Route of Administration

Oral and IV for aprepitant, and IV for fosaprepitant.

The NK-1 receptor antagonist aprepitant is sometimes given with a 5-HT3 antagonist, e.g., ondansetron and dexamethasone. Ralopitant and netupitant are oral formulations.

Onset of Action

For oral aprepitant, the onset of action is 1 hour, peak blood level is 4 hours as published in manufacturer’s package insert.

Duration of Action

Duration of action of aprepitant is 24 hours as published in manufacturer’s package insert and other publications. According to the pharmacokinetic principle, it should take approximately 4-5 Half-lives (T1/2) to eliminate most of the absorbed drug from the body. Therefore, one should expect the duration of action of aprepitant to be at least 40 hours.

Distribution

Volume of distribution of aprepitant is 70 liters.

The mean absolute oral bioavailability of aprepitant is approximately 60% to 65%.

Protein Binding

Protein binding for Neurokinin-1 (NK-1) receptor antagonists, e.g., aprepitant is greater than 95%.

Metabolism

NK-1 receptor antagonists, such as aprepitant, is metabolized primarily by cytochrome P450 enzymes, e.g., CYP3A4 with minor metabolism by CYP1A2 and CYP2C19. Seven less active metabolites of aprepitant have been identified in human plasma.

Clearance

Apparent plasma clearance of aprepitant is 62 to 90 mL/min

Elimination Half-life

The biological half-life of aprepitant (Neurokinin-1 (NK-1) receptor antagonist) is 9 to 13 hours. Aprepitant is eliminated primarily by metabolism through the liver; the kidneys do not excrete it.

Excretion

After a single administration of intravenous 100-mg dose of radiolabeled [14C]-aprepitant in healthy subjects, 45% of the radioactivity was recovered in feces and 57% in the urine. No study was not conducted with a radiolabeled capsule formulation. The results of excretion after oral and intravenous administration may differ.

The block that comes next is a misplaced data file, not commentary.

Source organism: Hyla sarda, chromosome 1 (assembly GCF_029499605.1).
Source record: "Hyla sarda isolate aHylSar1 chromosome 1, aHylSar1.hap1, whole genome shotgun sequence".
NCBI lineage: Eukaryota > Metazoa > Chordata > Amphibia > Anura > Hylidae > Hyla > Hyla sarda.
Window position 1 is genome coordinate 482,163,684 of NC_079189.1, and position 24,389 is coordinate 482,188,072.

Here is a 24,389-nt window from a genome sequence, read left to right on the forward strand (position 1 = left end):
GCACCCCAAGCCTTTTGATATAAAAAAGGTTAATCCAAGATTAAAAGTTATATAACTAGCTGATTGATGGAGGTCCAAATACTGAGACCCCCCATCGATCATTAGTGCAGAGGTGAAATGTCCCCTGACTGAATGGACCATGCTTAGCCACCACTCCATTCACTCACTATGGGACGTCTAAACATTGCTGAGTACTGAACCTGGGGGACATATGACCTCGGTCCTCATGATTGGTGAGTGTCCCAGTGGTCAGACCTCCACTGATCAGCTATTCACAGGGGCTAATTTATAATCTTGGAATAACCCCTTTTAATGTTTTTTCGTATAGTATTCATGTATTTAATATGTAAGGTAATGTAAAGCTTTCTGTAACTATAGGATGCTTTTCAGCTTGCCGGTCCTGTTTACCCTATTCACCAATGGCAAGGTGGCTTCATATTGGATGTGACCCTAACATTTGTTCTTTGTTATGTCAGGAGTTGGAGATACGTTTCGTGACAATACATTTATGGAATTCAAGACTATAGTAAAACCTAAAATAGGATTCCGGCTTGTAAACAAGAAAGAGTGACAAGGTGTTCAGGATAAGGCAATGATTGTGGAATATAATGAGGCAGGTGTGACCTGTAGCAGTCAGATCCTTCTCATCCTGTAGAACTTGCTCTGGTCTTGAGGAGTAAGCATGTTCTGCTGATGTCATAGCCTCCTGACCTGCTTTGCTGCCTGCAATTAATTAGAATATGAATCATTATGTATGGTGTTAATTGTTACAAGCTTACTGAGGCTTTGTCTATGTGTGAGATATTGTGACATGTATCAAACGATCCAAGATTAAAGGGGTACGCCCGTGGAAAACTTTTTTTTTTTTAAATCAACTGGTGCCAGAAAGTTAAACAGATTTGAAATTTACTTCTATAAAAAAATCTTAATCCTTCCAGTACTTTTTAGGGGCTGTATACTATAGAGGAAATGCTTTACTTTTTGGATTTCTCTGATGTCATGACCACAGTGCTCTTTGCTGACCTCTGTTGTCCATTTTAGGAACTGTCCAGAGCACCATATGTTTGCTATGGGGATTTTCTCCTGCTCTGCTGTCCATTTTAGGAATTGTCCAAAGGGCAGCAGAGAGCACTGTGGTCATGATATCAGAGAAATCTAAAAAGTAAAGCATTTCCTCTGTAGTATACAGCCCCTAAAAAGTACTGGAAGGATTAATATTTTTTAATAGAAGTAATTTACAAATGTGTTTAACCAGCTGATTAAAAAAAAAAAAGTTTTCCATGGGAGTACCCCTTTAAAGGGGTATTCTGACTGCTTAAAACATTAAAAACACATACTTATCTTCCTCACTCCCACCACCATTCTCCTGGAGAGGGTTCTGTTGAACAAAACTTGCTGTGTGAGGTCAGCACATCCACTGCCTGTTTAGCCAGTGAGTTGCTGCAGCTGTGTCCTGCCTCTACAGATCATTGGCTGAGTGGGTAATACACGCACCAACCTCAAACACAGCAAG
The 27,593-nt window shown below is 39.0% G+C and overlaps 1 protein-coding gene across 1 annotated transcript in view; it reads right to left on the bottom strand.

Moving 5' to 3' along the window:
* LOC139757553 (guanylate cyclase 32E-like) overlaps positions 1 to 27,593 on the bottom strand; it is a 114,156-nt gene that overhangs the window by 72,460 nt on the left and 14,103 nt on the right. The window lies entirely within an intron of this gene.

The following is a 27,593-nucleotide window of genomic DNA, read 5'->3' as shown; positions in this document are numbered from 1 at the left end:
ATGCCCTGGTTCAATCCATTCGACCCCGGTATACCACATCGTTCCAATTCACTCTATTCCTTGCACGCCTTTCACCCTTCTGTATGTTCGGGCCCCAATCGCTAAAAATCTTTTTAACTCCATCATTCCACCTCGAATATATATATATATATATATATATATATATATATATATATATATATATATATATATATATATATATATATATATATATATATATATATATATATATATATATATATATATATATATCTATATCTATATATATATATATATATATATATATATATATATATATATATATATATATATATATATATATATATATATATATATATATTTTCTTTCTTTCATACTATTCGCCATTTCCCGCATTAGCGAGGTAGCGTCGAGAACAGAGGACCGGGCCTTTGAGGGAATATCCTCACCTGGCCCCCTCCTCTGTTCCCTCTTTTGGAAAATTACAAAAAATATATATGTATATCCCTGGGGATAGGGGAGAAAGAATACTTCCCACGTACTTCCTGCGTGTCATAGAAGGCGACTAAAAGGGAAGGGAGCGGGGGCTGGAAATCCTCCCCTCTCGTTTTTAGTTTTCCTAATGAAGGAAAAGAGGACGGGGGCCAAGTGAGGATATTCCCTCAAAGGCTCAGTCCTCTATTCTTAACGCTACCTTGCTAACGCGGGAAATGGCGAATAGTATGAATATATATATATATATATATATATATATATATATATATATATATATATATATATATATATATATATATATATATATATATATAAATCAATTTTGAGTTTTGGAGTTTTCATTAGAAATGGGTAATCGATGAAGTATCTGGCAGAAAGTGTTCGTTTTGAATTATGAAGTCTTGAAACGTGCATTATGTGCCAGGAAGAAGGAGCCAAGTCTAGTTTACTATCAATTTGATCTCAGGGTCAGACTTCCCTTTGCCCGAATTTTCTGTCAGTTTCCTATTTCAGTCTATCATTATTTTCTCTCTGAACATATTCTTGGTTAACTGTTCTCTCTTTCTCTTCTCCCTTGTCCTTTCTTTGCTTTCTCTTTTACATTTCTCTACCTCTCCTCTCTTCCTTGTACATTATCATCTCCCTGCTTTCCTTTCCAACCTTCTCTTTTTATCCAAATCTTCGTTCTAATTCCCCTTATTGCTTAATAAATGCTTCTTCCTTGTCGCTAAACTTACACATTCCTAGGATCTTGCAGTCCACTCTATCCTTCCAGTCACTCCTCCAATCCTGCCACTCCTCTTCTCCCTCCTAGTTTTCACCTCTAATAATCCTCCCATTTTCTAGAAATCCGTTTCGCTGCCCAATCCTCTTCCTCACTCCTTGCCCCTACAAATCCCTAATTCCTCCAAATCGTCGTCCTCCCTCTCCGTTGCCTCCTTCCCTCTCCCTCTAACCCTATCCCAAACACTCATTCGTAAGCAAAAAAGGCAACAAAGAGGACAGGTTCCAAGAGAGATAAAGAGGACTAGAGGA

Adverse Effects

Adverse Reactions: Severe

  • Hives and rash
  • Stevens-Johnson Syndrome

Adverse Reactions: Mild

  • Sleepiness
  • Diarrhea
  • Weakness
  • Tiredness
  • Constipation
  • Gas
  • Stomach pain
  • Heartburn
  • Nausea
  • Hiccups
  • Loss of appetite
  • Headache
  • Fever
  • Itching
  • Hair loss

Pregnancy

Do not take Neurokinin-1 (NK-1) receptor antagonists if pregnant or planning to get pregnant or breastfeeding. During treatment with Neurokinin-1 (NK-1) receptor antagonists, if a patient is on birth control drugs, the patient should use an additional method of birth control in order to avoid unplanned or unwanted pregnancy. Additionally, the patient should continue with other pregnancy protection for one month after treatment with Neurokinin-1 (NK-1) receptor antagonists, e.g., aprepitant. It is FDA classified as Pregnancy Class B.

Drug Interactions

Potential drug interactions can occur with neurokinin-1 (NK-1) receptor antagonists with concomitant medications because of changes in drug metabolism, e.g., CYP3A4 inhibition. This can occur in patients taking prescription, nonprescription medications, as well as herbal and nutritional supplements. The following is a list of potential drug interactions that may require drug monitoring or avoid combination: warfarin (monitor therapy); ivabradine (avoid combination); antifungals such as ketoconazole and itraconazole; lansoprazole; clarithromycin; diltiazem; carbamazepine; HIV protease inhibitors, such as ritonavir, and nelfinavir; hormonal contraceptives; nefazodone; oral steroids such as dexamethasone and methylprednisolone; paroxetine; phenytoin; cancer chemotherapy medications such as docetaxel, etoposide, ifosfamide, imatinib, irinotecan, paclitaxel , tamoxifen, vinblastine, vincristine, and vinorelbine; rifampin; tolbutamide; and troleandomycin; benzodiazepines such as alprazolam, diazepam, midazolam, and triazolam.

Contraindications

Patients taking pimozide should not take neurokinin-1 (NK-1) receptor antagonists. Inhibition of CYP3A4 enzyme by neurokinin-1 (NK-1) receptor antagonists, e.g., aprepitant, could precipitate elevated plasma concentrations of pimozide, which is a CYP3A4 substrate. Drug interaction between pimozide and aprepitant could cause serious or life-threatening reactions, such as QTc prolongation which is a known adverse reaction of pimozide. Neurokinin-1 (NK-1) receptor antagonists, e.g., aprepitant are also contraindicated with the following drugs: 

  • Astemizole
  • Cisapride
  • Flibanserin
  • Lomitapide
  • Pimozide
  • Terfenadine
  • Ivabradine